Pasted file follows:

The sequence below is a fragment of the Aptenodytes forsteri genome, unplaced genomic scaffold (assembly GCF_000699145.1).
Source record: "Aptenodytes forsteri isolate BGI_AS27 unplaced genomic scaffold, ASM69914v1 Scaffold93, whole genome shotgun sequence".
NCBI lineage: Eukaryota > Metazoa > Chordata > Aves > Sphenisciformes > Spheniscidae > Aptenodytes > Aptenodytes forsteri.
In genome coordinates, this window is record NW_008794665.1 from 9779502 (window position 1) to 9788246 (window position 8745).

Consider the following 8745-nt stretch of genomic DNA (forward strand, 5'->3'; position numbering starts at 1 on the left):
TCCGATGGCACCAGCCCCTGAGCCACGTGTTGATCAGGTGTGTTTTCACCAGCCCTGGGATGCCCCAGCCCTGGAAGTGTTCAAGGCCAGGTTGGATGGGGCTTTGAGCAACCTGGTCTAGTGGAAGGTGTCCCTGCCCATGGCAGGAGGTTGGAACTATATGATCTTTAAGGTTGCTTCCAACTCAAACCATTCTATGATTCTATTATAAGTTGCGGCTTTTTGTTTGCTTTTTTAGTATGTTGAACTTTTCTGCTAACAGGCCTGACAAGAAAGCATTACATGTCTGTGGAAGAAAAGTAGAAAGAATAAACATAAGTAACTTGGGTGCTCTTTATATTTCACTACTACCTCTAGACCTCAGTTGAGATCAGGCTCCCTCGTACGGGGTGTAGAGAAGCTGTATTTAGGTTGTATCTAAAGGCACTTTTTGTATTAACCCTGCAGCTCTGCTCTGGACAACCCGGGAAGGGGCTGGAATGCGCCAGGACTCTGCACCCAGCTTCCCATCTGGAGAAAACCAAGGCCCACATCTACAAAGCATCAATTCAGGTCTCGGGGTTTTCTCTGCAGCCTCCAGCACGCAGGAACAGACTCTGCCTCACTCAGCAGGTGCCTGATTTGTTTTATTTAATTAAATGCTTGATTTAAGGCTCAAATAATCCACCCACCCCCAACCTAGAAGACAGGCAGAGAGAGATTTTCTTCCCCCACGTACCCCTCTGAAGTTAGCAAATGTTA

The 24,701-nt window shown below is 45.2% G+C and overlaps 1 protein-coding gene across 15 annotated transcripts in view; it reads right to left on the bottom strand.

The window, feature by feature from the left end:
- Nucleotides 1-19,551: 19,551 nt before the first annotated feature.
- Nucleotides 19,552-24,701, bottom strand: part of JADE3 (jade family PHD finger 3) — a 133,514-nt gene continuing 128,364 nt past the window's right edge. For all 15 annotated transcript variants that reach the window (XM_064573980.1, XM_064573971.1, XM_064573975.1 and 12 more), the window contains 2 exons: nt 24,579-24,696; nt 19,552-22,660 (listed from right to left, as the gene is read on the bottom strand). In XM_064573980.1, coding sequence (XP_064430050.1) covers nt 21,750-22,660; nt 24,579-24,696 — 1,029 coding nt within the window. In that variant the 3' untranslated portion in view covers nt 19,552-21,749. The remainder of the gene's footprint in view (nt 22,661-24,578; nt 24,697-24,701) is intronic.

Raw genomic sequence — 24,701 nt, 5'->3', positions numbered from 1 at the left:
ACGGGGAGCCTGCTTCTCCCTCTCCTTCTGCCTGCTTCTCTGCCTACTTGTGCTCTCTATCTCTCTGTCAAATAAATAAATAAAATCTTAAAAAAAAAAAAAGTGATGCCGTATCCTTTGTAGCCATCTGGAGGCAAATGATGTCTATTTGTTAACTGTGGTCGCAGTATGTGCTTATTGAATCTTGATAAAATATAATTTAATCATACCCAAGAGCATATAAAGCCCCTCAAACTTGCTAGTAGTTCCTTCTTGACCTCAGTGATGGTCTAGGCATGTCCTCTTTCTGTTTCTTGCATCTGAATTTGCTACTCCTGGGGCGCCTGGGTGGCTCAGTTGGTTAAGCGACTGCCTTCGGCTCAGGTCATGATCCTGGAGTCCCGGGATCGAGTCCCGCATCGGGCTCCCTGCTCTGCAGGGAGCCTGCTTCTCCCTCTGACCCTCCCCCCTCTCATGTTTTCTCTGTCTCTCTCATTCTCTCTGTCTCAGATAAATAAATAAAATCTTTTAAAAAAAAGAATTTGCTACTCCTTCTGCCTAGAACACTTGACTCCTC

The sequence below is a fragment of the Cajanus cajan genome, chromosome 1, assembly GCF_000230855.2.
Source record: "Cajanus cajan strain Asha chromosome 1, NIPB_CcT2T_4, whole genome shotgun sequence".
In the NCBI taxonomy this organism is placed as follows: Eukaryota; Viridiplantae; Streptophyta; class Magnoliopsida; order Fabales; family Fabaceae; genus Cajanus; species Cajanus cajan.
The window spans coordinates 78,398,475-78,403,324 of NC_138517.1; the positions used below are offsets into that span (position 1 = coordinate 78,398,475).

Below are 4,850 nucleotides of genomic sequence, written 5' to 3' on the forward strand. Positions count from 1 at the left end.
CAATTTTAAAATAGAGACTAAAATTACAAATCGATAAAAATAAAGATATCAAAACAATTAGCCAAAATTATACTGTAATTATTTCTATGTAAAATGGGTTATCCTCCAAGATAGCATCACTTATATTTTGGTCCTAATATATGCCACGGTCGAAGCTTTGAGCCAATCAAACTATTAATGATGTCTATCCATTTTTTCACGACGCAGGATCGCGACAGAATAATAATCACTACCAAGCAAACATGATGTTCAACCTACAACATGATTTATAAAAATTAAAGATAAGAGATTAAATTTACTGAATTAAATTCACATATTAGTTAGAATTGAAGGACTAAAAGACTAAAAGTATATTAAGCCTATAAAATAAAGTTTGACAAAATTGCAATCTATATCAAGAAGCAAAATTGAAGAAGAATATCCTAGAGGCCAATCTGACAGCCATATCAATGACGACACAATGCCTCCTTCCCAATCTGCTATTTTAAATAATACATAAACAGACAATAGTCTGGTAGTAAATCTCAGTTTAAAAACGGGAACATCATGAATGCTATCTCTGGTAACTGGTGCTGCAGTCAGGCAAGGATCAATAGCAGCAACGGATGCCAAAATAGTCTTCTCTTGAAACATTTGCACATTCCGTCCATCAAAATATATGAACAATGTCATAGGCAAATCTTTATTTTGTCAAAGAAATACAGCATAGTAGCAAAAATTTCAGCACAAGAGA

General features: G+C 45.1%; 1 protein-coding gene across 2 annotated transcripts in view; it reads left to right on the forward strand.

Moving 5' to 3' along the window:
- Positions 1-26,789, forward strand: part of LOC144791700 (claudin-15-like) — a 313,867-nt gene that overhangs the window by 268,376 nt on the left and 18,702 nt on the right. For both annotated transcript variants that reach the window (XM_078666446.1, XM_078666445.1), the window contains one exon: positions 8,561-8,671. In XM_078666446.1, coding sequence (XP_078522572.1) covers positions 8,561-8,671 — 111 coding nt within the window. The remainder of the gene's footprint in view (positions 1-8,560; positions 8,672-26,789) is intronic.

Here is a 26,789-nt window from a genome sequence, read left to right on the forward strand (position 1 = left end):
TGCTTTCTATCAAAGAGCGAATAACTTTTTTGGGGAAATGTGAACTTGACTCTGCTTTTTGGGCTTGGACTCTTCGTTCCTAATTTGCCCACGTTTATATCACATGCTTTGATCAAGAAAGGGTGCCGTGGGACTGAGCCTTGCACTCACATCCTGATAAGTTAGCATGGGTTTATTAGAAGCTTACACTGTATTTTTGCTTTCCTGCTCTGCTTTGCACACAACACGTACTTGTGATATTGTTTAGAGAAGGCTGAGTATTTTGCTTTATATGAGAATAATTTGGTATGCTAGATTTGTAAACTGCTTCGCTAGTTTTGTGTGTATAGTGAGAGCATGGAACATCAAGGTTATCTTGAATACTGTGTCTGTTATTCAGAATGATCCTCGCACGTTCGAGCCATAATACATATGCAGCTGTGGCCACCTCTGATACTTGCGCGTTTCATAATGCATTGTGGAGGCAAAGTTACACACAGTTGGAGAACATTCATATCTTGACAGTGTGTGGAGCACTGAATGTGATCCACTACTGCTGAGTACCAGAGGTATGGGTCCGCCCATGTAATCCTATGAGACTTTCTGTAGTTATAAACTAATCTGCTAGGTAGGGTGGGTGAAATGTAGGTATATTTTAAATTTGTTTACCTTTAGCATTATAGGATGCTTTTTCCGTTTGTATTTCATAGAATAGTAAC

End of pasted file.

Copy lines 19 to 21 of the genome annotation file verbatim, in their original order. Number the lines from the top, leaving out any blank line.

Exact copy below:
General features: G+C 45.1%; 1 protein-coding gene across 2 annotated transcripts in view; it reads left to right on the forward strand.

Moving 5' to 3' along the window:
- Positions 1-26,789, forward strand: part of LOC144791700 (claudin-15-like) — a 313,867-nt gene that overhangs the window by 268,376 nt on the left and 18,702 nt on the right. For both annotated transcript variants that reach the window (XM_078666446.1, XM_078666445.1), the window contains one exon: positions 8,561-8,671. In XM_078666446.1, coding sequence (XP_078522572.1) covers positions 8,561-8,671 — 111 coding nt within the window. The remainder of the gene's footprint in view (positions 1-8,560; positions 8,672-26,789) is intronic.